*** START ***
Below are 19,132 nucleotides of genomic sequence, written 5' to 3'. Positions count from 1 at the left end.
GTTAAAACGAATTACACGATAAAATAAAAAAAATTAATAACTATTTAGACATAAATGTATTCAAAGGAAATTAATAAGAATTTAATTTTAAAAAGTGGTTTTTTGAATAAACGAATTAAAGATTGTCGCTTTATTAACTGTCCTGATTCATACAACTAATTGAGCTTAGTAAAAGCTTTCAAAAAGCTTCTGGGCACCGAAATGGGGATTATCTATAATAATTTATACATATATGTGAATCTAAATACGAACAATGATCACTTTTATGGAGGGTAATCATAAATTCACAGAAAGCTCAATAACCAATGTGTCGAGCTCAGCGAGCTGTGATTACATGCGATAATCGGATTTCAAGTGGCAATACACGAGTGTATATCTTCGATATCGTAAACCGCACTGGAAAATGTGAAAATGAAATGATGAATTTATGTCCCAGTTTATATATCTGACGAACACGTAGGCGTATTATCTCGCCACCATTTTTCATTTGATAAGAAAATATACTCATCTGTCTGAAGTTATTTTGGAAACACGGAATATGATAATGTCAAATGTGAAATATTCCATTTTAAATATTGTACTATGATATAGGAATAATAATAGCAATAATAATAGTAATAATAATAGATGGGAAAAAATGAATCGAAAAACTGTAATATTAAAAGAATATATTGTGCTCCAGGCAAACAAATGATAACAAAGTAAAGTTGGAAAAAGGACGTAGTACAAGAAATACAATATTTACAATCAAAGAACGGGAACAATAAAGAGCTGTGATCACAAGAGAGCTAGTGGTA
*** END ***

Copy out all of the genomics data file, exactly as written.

Below are 19,132 nucleotides of genomic sequence, written 5' to 3'. Positions count from 1 at the left end.
GTTAAAACGAATTACACGATAAAATAAAAAAAATTAATAACTATTTAGACATAAATGTATTCAAAGGAAATTAATAAGAATTTAATTTTAAAAAGTGGTTTTTTGAATAAACGAATTAAAGATTGTCGCTTTATTAACTGTCCTGATTCATACAACTAATTGAGCTTAGTAAAAGCTTTCAAAAAGCTTCTGGGCACCGAAATGGGGATTATCTATAATAATTTATACATATATGTGAATCTAAATACGAACAATGATCACTTTTATGGAGGGTAATCATAAATTCACAGAAAGCTCAATAACCAATGTGTCGAGCTCAGCGAGCTGTGATTACATGCGATAATCGGATTTCAAGTGGCAATACACGAGTGTATATCTTCGATATCGTAAACCGCACTGGAAAATGTGAAAATGAAATGATGAATTTATGTCCCAGTTTATATATCTGACGAACACGTAGGCGTATTATCTCGCCACCATTTTTCATTTGATAAGAAAATATACTCATCTGTCTGAAGTTATTTTGGAAACACGGAATATGATAATGTCAAATGTGAAATATTCCATTTTAAATATTGTACTATGATATAGGAATAATAATAGCAATAATAATAGTAATAATAATAGATGGGAAAAAATGAATCGAAAAACTGTAATATTAAAAGAATATATTGTGCTCCAGGCAAACAAATGATAACAAAGTAAAGTTGGAAAAAGGACGTAGTACAAGAAATACAATATTTACAATCAAAGAACGGGAACAATAAAGAGCTGTGATCACAAGAGAGCTAGTGGTA